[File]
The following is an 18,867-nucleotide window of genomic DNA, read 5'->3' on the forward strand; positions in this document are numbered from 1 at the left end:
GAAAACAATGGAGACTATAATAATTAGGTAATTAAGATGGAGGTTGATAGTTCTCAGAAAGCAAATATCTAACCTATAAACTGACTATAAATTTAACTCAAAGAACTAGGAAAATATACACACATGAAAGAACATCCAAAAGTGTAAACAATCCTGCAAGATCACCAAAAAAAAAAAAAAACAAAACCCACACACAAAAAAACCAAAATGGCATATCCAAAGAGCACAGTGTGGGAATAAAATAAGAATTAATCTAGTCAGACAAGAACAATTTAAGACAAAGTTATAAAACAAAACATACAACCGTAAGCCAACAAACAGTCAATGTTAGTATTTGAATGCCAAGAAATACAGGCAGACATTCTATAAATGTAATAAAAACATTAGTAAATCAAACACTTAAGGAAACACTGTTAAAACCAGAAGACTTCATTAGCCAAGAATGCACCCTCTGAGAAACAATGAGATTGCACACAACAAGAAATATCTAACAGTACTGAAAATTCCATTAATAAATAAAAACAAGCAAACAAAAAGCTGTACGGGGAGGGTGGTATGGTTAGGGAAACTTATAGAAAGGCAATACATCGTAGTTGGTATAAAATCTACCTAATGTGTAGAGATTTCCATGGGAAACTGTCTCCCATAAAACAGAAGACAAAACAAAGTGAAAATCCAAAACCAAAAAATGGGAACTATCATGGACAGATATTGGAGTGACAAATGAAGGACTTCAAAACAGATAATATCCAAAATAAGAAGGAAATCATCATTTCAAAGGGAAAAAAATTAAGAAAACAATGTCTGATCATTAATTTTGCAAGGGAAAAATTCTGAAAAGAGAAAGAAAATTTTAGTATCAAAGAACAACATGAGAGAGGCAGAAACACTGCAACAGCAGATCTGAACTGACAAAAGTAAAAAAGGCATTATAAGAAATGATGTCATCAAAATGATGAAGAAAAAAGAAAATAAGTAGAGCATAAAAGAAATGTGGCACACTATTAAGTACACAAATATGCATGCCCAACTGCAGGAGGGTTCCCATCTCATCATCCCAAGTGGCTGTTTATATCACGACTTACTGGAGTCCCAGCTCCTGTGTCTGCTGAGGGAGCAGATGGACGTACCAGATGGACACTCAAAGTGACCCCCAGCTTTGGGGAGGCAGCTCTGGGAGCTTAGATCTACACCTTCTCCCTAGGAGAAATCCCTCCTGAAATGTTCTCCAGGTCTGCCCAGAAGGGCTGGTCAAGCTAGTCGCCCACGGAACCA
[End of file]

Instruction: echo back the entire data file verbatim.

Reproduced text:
The following is an 18,867-nucleotide window of genomic DNA, read 5'->3' on the forward strand; positions in this document are numbered from 1 at the left end:
GAAAACAATGGAGACTATAATAATTAGGTAATTAAGATGGAGGTTGATAGTTCTCAGAAAGCAAATATCTAACCTATAAACTGACTATAAATTTAACTCAAAGAACTAGGAAAATATACACACATGAAAGAACATCCAAAAGTGTAAACAATCCTGCAAGATCACCAAAAAAAAAAAAAAACAAAACCCACACACAAAAAAACCAAAATGGCATATCCAAAGAGCACAGTGTGGGAATAAAATAAGAATTAATCTAGTCAGACAAGAACAATTTAAGACAAAGTTATAAAACAAAACATACAACCGTAAGCCAACAAACAGTCAATGTTAGTATTTGAATGCCAAGAAATACAGGCAGACATTCTATAAATGTAATAAAAACATTAGTAAATCAAACACTTAAGGAAACACTGTTAAAACCAGAAGACTTCATTAGCCAAGAATGCACCCTCTGAGAAACAATGAGATTGCACACAACAAGAAATATCTAACAGTACTGAAAATTCCATTAATAAATAAAAACAAGCAAACAAAAAGCTGTACGGGGAGGGTGGTATGGTTAGGGAAACTTATAGAAAGGCAATACATCGTAGTTGGTATAAAATCTACCTAATGTGTAGAGATTTCCATGGGAAACTGTCTCCCATAAAACAGAAGACAAAACAAAGTGAAAATCCAAAACCAAAAAATGGGAACTATCATGGACAGATATTGGAGTGACAAATGAAGGACTTCAAAACAGATAATATCCAAAATAAGAAGGAAATCATCATTTCAAAGGGAAAAAAATTAAGAAAACAATGTCTGATCATTAATTTTGCAAGGGAAAAATTCTGAAAAGAGAAAGAAAATTTTAGTATCAAAGAACAACATGAGAGAGGCAGAAACACTGCAACAGCAGATCTGAACTGACAAAAGTAAAAAAGGCATTATAAGAAATGATGTCATCAAAATGATGAAGAAAAAAGAAAATAAGTAGAGCATAAAAGAAATGTGGCACACTATTAAGTACACAAATATGCATGCCCAACTGCAGGAGGGTTCCCATCTCATCATCCCAAGTGGCTGTTTATATCACGACTTACTGGAGTCCCAGCTCCTGTGTCTGCTGAGGGAGCAGATGGACGTACCAGATGGACACTCAAAGTGACCCCCAGCTTTGGGGAGGCAGCTCTGGGAGCTTAGATCTACACCTTCTCCCTAGGAGAAATCCCTCCTGAAATGTTCTCCAGGTCTGCCCAGAAGGGCTGGTCAAGCTAGTCGCCCACGGAACCA